Trans Fatty Acids

Policy Position

Through voluntary action, the majority of FDF members have now eliminated artificial trans fatty acids (also known as partially hydrogenated vegetable oils) from their products, and as a result, TFAs are only found at low levels in UK diet. The latest National Diet and Nutrition Survey (2011) indicates that average trans fats intakes (natural and artificial) were less than 2g per day for all age groups, representing 0.6% – 0.7% of food energy. This falls below the maximum UK and WHO recommendations.

‘Milk and milk products’, ‘meat and meat products’ and ‘cereals and cereal products’ were the main contributors to intake, partly from naturally occurring trans fats in dairy products and the meat of ruminant animals.

Some countries have set legislative limits on levels of artificial trans fats in products. FDF members do not oppose the introduction of legislative limits across Europe, but would not support a requirement to label TFA content, as labelling would be an unnecessary burden and would be confusing to the consumer.

Background

TFAs raise LDL cholesterol (bad cholesterol) in the blood and lower HDL cholesterol (good cholesterol), thereby increasing the risk of coronary heart disease.

TFAs are found naturally at very low levels in foods such as butter, cheese, milk, beef and lamb. TFAs are also produced as a by-product of a manufacturing process known as partial hydrogenation. Partial hydrogenation serves to ‘harden’ the oil, by increasing its melting point, and thereby improving the stability of the final food product and increasing the shelf life and flavour stability of food containing these fats.

Activity in UK

In 2011, the UK Government introduced a voluntary ‘Responsibility Deal’ pledge on industrially produced trans fats which many companies signed up to. The pledge had two parts which reflected the fact that some organisations took the decision not to use artificial trans fats, and a small number of others were working to remove them:

  1. We do not use ingredients that contain artificial trans fats.
  2. We are working to remove artificial trans fats from our products within the next 12 months.

Activity in Europe

European Commission

As part of the Food Information to Consumers Regulation (Regulation 1169/2001) the European Commission was required to develop a report on TFAs to advise on whether legislative measures on TFA use and labelling are necessary. On 3 December 2015, the Commission published its report, which suggests that setting a legal limit for industrial TFAs would be the most effective measure in terms of public health, consumer protection and compatibility with the single market.

The Commission’s report notes that:

  • Although the majority of EU food products analysed contain less than 2 grams of trans fats per 100 grams of fat, some products, such as biscuits and popcorn, have TFA values of up to 40-50 grams per 100 grams of fats. In some eastern and south-eastern European countries, TFA levels in pre-packed bakery products have hardly fallen at all over the past ten years, suggesting that certain parts of the EU have seen little progress.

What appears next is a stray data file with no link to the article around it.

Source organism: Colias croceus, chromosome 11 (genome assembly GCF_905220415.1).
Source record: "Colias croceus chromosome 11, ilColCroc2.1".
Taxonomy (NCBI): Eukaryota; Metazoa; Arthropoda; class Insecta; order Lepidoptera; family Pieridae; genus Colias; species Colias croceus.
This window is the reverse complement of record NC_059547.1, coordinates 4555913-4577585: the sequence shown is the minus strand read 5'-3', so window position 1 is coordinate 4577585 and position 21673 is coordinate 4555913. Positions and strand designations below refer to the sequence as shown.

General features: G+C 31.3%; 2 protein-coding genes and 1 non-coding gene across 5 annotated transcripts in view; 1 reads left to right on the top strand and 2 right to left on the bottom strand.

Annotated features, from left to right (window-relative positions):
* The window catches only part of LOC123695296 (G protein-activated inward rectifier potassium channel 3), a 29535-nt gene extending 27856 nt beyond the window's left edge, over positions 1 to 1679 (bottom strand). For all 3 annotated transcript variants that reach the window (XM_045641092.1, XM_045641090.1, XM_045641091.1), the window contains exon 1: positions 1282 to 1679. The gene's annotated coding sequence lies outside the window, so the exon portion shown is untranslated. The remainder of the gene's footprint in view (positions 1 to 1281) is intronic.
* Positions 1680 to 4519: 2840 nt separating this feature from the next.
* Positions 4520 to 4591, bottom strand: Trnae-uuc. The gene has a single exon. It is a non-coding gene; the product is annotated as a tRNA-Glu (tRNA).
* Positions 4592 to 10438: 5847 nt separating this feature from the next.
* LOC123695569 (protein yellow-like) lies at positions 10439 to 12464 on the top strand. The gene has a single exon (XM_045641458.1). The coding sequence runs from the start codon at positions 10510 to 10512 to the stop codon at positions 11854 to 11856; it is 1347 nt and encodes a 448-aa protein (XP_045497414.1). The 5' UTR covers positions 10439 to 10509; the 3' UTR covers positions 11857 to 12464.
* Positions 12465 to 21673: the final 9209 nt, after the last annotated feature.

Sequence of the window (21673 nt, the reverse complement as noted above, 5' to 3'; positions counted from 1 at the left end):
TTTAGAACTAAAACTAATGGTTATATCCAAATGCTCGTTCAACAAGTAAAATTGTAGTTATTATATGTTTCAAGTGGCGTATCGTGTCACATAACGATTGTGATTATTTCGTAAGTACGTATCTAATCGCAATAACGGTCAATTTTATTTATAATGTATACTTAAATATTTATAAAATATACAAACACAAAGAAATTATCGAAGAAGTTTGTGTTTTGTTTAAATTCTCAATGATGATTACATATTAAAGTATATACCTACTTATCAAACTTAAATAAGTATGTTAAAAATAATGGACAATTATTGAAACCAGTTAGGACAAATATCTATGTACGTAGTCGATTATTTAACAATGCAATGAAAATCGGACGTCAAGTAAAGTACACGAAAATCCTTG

• The average TFA intake has been decreasing in many European countries to below the recommended level of 1% of daily energy intake. However, some parts of the population, such as low-income citizens and those within the 18-30 age range, are at risk of excessive consumption.
  • Limited information on consumer understanding of TFAs suggests that the majority of Europeans do not know about TFAs and the risks they pose to health. Therefore, mandatory labelling would make little sense without appropriate consumer education programmes. Labelling would also only target pre- packed foods, not food sold loose or food consumed in restaurants.
  • The Commission considers that efforts to reduce TFA levels should be targeted at industrial TFAs, because the proportion of trans fatty acids in those can be modified, whereas their proportion in ruminant fats is relatively stable. The report concludes that setting a legal limit for industrial TFA content would be the most effective measure in terms of public health, consumer protection and compatibility with the single market.

    Earlier in 2017, the Commission appointed a contractor to gather data on the practicality, cost and health implication of a variety of policy options.

    Activity in US

    The U.S. Food and Drug Administration (FDA) has declared that partially hydrogenated oils (PHOs) are not “generally recognized as safe” for use in food. This means they are classed as food additives and and cannot be used without prior approval. Foods containing unapproved food additives are considered adulterated under US law, meaning they cannot legally be sold.

    The decision was taken because FDA claims that many foods in the US still contain artificial trans fats, which are linked to an increased risk of coronary heart disease.

    The FDA has set a compliance period of three years, (deadline 18 June, 2018). This will allow food manufacturers to either reformulate products without PHOs and/or petition the FDA to permit specific uses of PHOs.

    Further information can be found here.


    Last reviewed: 04 Jul 2017